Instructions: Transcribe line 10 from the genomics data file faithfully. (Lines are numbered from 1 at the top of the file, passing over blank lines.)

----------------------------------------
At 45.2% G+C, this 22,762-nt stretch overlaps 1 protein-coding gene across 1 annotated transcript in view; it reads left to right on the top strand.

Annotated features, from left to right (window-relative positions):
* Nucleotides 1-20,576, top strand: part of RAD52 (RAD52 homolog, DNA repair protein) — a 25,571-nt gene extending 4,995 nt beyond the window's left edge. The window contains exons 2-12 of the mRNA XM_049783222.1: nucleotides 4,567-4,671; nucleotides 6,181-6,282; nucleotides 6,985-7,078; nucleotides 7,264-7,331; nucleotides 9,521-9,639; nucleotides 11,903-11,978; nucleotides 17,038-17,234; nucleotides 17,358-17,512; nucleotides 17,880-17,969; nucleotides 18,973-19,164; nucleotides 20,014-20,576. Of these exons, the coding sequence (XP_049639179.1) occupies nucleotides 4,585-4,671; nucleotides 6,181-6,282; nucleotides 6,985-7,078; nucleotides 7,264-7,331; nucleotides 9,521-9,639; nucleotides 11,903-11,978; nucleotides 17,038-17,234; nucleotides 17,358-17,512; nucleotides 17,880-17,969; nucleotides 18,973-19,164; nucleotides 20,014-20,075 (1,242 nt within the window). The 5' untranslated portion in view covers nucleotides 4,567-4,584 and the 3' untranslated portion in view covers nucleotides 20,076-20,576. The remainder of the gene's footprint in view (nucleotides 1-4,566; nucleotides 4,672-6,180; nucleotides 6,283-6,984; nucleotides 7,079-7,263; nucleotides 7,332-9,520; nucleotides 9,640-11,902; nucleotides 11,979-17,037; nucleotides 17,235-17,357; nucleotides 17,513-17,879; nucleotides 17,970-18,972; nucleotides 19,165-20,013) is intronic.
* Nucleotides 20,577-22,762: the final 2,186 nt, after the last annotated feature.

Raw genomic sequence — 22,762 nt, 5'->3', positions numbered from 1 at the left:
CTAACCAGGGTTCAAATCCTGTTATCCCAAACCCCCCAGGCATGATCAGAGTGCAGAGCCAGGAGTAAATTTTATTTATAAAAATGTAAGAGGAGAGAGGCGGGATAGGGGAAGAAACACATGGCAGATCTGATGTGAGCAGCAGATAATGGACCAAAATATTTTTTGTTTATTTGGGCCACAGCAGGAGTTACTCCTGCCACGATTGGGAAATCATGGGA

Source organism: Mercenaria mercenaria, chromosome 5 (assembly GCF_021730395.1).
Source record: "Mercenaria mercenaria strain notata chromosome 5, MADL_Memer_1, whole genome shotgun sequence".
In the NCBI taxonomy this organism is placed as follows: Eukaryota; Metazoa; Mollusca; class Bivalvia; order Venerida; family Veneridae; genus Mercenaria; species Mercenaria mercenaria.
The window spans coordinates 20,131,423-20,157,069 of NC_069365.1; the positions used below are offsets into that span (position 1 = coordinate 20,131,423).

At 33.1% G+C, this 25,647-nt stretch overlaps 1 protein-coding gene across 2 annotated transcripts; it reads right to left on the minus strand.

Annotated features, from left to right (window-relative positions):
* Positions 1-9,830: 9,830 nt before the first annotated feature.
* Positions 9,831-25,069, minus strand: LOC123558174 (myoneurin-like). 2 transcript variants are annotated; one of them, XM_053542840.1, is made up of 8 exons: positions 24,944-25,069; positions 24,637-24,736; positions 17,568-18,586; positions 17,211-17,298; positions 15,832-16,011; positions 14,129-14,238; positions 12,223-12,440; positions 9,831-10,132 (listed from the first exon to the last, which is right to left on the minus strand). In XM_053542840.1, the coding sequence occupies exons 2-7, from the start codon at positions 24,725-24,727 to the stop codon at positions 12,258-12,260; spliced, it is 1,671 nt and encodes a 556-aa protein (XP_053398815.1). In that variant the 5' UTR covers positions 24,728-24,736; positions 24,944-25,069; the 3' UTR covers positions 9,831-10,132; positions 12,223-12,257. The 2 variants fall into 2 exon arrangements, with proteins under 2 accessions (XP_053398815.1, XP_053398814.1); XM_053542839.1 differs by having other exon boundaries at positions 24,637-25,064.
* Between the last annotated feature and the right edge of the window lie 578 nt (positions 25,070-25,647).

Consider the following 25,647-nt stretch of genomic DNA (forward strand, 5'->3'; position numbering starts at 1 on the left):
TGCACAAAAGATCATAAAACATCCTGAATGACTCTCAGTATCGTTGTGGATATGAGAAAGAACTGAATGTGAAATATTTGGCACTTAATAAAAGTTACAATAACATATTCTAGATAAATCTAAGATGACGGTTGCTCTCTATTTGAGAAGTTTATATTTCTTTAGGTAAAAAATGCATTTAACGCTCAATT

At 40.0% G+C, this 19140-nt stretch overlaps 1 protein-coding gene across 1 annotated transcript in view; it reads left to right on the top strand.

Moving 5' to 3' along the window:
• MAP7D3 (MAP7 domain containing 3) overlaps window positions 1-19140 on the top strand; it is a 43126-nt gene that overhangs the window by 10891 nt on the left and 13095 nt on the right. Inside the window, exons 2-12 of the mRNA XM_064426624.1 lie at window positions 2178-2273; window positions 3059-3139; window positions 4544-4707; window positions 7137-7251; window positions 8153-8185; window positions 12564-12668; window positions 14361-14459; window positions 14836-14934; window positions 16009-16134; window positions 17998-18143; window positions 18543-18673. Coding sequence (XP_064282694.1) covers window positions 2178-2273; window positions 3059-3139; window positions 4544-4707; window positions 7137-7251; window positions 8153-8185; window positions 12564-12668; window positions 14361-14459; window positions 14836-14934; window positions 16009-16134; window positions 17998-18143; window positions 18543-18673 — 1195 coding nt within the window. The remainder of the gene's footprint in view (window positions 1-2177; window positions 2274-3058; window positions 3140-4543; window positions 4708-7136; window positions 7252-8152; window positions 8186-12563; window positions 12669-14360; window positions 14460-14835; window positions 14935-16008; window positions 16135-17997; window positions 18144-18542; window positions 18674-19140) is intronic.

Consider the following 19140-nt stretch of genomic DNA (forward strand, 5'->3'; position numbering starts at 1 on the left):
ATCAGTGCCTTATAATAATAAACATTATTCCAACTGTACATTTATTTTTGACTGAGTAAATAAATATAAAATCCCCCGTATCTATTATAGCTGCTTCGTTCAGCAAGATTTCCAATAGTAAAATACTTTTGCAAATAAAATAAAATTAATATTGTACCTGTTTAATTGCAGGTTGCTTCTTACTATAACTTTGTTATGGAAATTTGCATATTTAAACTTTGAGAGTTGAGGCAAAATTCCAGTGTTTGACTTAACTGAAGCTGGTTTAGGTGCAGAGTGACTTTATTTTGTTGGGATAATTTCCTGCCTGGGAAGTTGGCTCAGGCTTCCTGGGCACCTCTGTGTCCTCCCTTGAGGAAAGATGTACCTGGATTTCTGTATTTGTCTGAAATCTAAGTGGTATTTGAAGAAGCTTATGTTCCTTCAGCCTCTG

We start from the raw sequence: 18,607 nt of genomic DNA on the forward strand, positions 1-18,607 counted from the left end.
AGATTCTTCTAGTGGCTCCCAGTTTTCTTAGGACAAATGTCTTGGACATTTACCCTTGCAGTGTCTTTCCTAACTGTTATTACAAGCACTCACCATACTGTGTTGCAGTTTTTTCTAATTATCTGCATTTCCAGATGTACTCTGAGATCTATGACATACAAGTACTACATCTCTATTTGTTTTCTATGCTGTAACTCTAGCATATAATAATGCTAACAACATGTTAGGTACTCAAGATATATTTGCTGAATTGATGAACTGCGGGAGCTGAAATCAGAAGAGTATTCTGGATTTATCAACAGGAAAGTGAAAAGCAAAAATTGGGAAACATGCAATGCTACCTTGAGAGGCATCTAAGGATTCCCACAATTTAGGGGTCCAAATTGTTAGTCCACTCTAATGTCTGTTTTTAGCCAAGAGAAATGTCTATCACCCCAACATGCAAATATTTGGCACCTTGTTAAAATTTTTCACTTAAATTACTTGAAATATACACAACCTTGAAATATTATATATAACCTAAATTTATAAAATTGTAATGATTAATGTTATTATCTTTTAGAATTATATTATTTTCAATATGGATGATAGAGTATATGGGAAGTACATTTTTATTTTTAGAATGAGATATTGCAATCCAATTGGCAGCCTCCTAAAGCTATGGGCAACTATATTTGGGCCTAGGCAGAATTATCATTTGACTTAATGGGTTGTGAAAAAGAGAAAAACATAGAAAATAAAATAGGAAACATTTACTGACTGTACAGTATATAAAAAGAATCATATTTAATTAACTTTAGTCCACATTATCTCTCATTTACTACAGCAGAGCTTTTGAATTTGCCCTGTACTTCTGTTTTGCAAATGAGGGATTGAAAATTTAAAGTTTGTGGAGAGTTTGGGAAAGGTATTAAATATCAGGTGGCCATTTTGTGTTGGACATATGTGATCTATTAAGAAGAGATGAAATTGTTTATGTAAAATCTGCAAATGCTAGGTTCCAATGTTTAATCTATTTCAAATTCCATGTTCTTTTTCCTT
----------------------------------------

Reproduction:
The window spans coordinates 20,131,423-20,157,069 of NC_069365.1; the positions used below are offsets into that span (position 1 = coordinate 20,131,423).